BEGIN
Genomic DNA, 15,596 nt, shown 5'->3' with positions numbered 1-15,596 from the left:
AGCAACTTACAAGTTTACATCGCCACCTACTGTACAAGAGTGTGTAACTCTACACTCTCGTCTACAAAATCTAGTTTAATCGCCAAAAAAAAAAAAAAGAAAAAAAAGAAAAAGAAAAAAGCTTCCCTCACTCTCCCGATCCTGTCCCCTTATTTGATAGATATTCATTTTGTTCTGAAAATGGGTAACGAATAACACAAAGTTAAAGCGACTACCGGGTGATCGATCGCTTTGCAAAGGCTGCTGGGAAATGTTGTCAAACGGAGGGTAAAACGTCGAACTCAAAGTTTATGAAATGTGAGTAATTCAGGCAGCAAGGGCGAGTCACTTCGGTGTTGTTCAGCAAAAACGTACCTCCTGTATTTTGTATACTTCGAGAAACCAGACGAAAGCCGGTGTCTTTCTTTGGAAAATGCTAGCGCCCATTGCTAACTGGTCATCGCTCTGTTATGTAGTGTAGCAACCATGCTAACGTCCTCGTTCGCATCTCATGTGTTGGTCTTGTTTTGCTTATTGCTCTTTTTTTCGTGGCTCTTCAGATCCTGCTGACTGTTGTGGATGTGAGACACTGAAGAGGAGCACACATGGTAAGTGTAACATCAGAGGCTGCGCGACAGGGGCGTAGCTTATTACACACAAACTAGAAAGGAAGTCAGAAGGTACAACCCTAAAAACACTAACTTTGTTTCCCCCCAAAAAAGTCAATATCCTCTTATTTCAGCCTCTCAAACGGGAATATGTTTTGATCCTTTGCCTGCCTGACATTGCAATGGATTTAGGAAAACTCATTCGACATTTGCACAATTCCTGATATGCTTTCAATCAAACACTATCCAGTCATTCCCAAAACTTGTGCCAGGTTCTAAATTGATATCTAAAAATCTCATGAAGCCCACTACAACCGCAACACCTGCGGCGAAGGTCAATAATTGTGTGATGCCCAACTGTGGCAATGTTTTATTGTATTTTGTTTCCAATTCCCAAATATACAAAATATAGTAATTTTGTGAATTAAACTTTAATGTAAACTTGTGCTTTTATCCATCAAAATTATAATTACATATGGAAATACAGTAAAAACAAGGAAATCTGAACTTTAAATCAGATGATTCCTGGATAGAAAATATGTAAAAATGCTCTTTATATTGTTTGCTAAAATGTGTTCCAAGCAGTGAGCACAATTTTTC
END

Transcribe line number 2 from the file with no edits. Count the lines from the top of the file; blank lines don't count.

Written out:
AGCAACTTACAAGTTTACATCGCCACCTACTGTACAAGAGTGTGTAACTCTACACTCTCGTCTACAAAATCTAGTTTAATCGCCAAAAAAAAAAAAAAGAAAAAAAAGAAAAAGAAAAAAGCTTCCCTCACTCTCCCGATCCTGTCCCCTTATTTGATAGATATTCATTTTGTTCTGAAAATGGGTAACGAATAACACAAAGTTAAAGCGACTACCGGGTGATCGATCGCTTTGCAAAGGCTGCTGGGAAATGTTGTCAAACGGAGGGTAAAACGTCGAACTCAAAGTTTATGAAATGTGAGTAATTCAGGCAGCAAGGGCGAGTCACTTCGGTGTTGTTCAGCAAAAACGTACCTCCTGTATTTTGTATACTTCGAGAAACCAGACGAAAGCCGGTGTCTTTCTTTGGAAAATGCTAGCGCCCATTGCTAACTGGTCATCGCTCTGTTATGTAGTGTAGCAACCATGCTAACGTCCTCGTTCGCATCTCATGTGTTGGTCTTGTTTTGCTTATTGCTCTTTTTTTCGTGGCTCTTCAGATCCTGCTGACTGTTGTGGATGTGAGACACTGAAGAGGAGCACACATGGTAAGTGTAACATCAGAGGCTGCGCGACAGGGGCGTAGCTTATTACACACAAACTAGAAAGGAAGTCAGAAGGTACAACCCTAAAAACACTAACTTTGTTTCCCCCCAAAAAAGTCAATATCCTCTTATTTCAGCCTCTCAAACGGGAATATGTTTTGATCCTTTGCCTGCCTGACATTGCAATGGATTTAGGAAAACTCATTCGACATTTGCACAATTCCTGATATGCTTTCAATCAAACACTATCCAGTCATTCCCAAAACTTGTGCCAGGTTCTAAATTGATATCTAAAAATCTCATGAAGCCCACTACAACCGCAACACCTGCGGCGAAGGTCAATAATTGTGTGATGCCCAACTGTGGCAATGTTTTATTGTATTTTGTTTCCAATTCCCAAATATACAAAATATAGTAATTTTGTGAATTAAACTTTAATGTAAACTTGTGCTTTTATCCATCAAAATTATAATTACATATGGAAATACAGTAAAAACAAGGAAATCTGAACTTTAAATCAGATGATTCCTGGATAGAAAATATGTAAAAATGCTCTTTATATTGTTTGCTAAAATGTGTTCCAAGCAGTGAGCACAATTTTTC